Why strength training is important for those with Parkinson’s disease

By: Carly Raffiek | Parkinsons | Monday, February 20, 2017 - 02:00 PM

strength training is important for those with Parkinson’s diseasePatients living with Parkinson’s disease may experience tremors, slower movement, and issues with balance that can inhibit their ability to exercise and keep their body strong. This has proven to be an issue, as without regular exercise that includes some measure of strength training, these symptoms can worsen as muscle mass decreases, making moving progressively slower and more difficult.

This slowing of movement is referred to as bradykinesia and is what causes many Parkinson’s patients to have a slow, shuffling gait. Regular exercise can help improve the movement of those with Parkinson’s, as well as their balance and gait.

Before beginning any exercise regimen, patients should consult with their doctors to ensure they are attempting a safe level of movement for their fitness level. Continue reading to learn more about the benefits of strength training with Parkinson’s disease.

Balance: A 2003 study found that including strength training in patients’ existing balance training can improve their stability when compared to balance training alone. Participants who completed resistance training with the focus on knee extensors and flexors in combination with basic balance training had an easier time keeping their balance for a longer period of time. They also gained strength and muscle mass.

Gait: The shuffling gait that is common among Parkinson’s patients is caused by bradykinesia, a difficulty in adjusting the body’s movements. This slow gait was improved with the addition of strength training twice weekly over the course of eight weeks. Patients were able to walk faster, take longer strides, and stand straighter than they could before beginning the exercise regimen.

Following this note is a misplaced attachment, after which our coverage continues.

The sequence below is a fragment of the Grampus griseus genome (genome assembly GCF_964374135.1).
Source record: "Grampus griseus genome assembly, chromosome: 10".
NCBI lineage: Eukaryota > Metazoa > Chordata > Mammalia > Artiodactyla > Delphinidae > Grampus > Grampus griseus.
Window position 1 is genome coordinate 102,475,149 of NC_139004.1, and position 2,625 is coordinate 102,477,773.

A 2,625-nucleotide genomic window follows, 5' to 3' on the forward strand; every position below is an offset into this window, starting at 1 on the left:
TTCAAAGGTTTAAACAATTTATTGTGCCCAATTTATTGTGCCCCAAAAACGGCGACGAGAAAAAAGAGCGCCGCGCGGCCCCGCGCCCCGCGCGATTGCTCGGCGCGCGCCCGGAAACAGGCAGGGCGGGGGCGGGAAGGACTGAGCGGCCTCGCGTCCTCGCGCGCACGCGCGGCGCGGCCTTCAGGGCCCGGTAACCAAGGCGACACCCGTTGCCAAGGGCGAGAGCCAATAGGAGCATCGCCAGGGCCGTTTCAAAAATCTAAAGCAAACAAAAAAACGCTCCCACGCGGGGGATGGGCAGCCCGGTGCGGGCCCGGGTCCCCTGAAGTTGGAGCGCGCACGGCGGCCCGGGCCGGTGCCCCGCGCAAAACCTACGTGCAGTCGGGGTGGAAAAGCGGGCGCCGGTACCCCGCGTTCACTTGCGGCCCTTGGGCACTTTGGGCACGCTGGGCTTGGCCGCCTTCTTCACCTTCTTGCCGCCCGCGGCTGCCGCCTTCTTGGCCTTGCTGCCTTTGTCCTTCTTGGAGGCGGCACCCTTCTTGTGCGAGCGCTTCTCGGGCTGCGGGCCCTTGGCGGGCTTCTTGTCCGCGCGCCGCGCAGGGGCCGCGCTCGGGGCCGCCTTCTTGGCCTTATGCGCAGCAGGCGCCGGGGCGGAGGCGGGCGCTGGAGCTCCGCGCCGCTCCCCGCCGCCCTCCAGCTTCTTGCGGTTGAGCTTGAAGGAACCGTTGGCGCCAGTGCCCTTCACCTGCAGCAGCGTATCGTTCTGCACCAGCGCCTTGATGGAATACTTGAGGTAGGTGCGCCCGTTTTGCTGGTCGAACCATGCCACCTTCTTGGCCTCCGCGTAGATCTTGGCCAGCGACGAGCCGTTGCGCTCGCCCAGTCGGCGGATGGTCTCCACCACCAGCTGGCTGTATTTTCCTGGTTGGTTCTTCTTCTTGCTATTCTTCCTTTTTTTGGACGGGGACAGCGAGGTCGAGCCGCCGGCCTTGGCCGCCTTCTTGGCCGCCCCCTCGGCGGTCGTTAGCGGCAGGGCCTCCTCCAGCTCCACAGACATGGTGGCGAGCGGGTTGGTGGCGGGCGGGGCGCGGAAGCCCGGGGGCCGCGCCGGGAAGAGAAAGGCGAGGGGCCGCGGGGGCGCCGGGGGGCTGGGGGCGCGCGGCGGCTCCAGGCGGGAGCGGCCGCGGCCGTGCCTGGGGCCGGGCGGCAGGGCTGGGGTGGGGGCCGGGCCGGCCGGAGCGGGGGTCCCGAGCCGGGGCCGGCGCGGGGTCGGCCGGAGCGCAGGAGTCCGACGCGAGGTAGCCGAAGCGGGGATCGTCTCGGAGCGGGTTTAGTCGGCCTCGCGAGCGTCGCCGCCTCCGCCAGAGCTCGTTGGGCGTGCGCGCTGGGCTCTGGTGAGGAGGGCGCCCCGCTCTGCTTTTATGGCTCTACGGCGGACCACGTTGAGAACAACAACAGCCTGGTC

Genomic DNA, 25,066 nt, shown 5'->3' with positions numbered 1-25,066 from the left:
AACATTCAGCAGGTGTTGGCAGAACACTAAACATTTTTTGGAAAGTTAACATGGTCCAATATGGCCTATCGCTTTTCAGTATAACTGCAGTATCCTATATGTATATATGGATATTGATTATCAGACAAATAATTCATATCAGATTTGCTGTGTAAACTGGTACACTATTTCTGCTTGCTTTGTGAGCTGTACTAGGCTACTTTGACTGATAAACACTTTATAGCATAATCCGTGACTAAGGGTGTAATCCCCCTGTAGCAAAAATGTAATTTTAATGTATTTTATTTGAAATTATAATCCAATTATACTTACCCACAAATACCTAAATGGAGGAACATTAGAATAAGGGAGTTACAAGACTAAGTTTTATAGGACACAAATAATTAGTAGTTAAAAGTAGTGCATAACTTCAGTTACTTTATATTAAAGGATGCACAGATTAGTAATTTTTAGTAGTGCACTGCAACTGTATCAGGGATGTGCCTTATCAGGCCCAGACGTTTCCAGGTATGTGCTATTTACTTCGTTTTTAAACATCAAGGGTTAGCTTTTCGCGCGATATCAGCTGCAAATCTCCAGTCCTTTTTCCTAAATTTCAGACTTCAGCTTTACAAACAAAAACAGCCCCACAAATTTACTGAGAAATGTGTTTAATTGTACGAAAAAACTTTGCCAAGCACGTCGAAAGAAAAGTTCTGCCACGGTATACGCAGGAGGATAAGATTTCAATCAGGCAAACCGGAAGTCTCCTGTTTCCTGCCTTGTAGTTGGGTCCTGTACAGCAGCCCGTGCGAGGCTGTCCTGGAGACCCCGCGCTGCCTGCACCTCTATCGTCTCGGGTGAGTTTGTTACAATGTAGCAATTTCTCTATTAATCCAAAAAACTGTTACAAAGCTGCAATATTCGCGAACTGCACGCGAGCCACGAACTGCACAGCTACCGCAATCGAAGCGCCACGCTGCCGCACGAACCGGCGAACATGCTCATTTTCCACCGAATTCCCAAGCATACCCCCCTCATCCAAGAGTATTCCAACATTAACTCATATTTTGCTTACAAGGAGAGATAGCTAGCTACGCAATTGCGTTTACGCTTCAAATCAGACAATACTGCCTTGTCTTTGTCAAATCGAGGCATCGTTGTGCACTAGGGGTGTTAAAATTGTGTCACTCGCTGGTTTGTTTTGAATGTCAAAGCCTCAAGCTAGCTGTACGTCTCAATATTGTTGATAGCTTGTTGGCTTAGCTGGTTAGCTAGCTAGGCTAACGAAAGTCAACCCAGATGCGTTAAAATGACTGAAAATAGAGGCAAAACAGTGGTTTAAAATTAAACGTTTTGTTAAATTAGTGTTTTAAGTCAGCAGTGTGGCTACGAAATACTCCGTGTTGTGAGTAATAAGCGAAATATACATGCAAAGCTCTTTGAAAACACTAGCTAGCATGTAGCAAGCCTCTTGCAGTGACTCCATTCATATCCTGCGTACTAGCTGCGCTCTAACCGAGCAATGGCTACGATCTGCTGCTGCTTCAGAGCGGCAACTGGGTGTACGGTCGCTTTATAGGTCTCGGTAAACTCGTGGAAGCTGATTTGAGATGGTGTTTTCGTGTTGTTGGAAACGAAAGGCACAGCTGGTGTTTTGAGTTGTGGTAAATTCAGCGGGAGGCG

Movement: Mobility issues associated with Parkinson’s can be caused by weakening muscles and lack of bodily strength. A 2006 study showed that patients who added high-force quadriceps contractions three times a week over a 12-week period had more muscle volume and force—which aided them in being better able to climb stairs and move around with ease—in comparison to those who followed a standard Parkinson’s exercise routine.

Adding strength training into a regular exercise routine for individuals with Parkinson’s disease may be able to help with better balance, gait, and mobility. The American College of Sports Medicine recommends including strength training into your fitness regimen two to three times a week per muscle group, though it is best to seek the advice of your doctor, as well as a certified personal trainer, in order to come up with a frequency and intensity that fits your personal needs.

Related: Strength Training Tips for Senior’s


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Exercise best for Parkinson’s disease patients

Strength training for older adults promotes longevity

Sources:

http://www.mayoclinic.org/diseases-conditions/parkinsons-disease/basics/definition/con-20028488

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